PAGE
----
Either party could cancel the Master Agreement by giving written notice to the other party so long as no subcontract for a particular facility was still in effect. The Master Agreement further provided that "[t]o the extent that any term or provision contained in this Agreement is inconsistent with any term or provision contained in a Subcontract, the term or provision in the Subcontract will control." ServiceMaster and Plaintiff then entered into other subcontracts incorporating the terms of the Master Agreement, with Plaintiff acting as the subcontractor and ServiceMaster as the primary contractor.

  Subsequently, ServiceMaster stopped paying its required invoice amounts and became $600,000.00 in arrears. Plaintiff then provided timely notice to ServiceMaster that it was terminating the contracts because of Plaintiff's breach. After Plaintiff terminated the contracts, ServiceMaster hired Clore, Warzynski, and Shutt, as well as Plaintiff's other employees.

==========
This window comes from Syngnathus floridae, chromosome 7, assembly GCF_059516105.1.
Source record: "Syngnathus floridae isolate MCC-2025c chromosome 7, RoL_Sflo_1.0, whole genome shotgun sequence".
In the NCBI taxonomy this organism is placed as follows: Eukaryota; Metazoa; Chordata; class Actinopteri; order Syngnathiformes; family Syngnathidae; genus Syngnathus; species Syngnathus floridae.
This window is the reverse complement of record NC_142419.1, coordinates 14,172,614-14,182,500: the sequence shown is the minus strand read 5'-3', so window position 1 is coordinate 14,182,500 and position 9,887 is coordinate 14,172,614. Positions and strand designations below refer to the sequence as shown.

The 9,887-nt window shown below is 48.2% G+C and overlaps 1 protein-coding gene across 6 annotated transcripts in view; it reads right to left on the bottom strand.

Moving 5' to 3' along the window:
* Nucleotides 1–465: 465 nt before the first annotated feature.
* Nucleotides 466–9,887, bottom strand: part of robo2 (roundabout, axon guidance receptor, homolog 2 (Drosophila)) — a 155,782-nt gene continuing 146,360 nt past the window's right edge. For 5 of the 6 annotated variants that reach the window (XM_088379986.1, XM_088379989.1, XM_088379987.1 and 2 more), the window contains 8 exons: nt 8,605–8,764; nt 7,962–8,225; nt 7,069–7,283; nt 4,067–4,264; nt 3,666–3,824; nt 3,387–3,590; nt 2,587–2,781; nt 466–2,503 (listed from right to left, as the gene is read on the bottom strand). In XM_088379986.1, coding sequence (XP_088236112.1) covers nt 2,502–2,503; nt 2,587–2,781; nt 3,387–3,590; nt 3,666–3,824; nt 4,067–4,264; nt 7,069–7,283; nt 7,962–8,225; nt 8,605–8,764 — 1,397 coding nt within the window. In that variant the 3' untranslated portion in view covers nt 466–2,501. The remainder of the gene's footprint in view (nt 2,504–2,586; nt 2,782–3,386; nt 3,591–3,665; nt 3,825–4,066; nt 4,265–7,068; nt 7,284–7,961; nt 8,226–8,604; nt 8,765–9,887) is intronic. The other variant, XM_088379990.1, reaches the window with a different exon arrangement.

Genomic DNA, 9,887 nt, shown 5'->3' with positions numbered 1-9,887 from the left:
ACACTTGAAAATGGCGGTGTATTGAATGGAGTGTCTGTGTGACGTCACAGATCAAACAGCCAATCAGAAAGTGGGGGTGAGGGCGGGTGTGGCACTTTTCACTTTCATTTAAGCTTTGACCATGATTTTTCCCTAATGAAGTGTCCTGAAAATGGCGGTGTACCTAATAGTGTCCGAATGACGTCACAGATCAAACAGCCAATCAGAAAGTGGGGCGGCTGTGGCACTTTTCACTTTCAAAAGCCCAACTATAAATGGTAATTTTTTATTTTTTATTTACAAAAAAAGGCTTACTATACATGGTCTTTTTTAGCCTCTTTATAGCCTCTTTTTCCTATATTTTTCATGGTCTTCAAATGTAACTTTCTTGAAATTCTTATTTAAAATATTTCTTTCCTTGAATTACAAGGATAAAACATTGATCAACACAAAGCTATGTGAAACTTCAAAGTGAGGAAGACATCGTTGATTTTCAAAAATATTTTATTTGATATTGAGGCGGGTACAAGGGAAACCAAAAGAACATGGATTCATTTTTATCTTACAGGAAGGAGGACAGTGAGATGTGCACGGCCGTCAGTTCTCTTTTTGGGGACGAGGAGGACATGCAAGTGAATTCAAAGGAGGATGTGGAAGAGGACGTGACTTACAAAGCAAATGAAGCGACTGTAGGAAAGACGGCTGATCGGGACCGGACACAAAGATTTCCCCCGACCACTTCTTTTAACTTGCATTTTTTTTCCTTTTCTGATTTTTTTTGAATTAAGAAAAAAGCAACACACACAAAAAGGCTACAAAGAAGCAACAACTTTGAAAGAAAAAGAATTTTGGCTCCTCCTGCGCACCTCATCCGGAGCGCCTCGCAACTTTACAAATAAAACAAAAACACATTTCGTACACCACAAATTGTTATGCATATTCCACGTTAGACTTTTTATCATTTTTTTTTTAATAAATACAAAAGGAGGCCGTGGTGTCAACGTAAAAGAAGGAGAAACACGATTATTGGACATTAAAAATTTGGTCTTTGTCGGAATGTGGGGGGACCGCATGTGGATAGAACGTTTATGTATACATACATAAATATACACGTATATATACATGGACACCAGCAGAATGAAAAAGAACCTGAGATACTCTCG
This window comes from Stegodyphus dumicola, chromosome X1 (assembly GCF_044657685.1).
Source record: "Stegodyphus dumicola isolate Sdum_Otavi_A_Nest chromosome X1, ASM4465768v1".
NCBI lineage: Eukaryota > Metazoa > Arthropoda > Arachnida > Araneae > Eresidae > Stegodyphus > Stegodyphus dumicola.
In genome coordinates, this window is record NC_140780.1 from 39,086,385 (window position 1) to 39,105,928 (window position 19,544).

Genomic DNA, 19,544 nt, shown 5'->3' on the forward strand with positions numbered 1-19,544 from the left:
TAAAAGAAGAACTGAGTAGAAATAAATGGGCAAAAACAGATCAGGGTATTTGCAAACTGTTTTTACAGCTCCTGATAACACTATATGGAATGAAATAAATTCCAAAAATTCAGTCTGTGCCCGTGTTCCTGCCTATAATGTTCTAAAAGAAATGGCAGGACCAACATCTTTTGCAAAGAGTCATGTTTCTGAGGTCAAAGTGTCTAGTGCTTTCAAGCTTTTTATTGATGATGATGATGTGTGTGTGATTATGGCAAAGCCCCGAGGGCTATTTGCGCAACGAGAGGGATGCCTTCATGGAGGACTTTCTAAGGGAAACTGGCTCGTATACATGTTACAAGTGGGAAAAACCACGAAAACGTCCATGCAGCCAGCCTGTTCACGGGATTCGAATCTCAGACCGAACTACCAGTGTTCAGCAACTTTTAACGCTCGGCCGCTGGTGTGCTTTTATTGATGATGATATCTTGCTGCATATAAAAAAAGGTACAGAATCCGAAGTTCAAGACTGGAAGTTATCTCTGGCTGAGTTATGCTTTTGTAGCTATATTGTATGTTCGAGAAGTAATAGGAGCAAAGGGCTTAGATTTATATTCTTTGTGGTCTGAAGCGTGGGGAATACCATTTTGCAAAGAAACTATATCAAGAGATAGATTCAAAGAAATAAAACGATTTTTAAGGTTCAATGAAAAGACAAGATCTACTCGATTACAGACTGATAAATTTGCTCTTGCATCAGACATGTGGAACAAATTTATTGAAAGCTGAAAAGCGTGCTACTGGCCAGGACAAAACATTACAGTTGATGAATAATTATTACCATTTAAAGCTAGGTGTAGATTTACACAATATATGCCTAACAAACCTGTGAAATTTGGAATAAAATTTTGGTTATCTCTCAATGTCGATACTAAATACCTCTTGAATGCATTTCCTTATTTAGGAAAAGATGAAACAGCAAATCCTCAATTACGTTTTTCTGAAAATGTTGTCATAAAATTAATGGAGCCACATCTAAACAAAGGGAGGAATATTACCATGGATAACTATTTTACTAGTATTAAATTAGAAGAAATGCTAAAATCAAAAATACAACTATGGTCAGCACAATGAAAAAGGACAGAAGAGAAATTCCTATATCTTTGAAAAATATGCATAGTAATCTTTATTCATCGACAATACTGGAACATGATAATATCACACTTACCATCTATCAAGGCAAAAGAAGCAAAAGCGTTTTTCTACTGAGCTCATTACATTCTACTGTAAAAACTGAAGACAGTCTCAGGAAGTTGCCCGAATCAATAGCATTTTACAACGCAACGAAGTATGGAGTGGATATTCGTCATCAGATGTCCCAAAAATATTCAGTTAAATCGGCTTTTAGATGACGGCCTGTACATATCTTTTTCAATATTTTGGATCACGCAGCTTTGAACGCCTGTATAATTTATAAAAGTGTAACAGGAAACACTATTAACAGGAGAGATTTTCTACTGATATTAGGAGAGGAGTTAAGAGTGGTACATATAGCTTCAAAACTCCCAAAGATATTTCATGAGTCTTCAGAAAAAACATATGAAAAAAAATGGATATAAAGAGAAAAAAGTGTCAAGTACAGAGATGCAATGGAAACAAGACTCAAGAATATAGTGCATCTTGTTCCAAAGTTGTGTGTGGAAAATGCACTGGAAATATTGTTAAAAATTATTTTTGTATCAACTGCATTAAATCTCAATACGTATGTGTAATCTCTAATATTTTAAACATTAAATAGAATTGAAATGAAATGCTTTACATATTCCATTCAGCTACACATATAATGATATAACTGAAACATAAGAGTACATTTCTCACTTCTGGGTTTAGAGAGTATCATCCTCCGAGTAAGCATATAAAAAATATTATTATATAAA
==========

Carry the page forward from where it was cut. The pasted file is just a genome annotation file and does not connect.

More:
ANALYSIS

  Warzynski seeks to dismiss the breach of contract claim and the tortuous interference with contractual relations claim. ServiceMaster seeks to dismiss the breach of contract claim, the account stated claim, and the tortious interference with contractual relations claim. Warzynski's Motion to Dismiss

  Warzynski argues the breach of contract claim should be dismissed because: (1) it involves a restrictive covenant that is void and unenforceable under Illinois law and (2) the covenant relied upon by Plaintiff has been superceded by the Severance Agreement.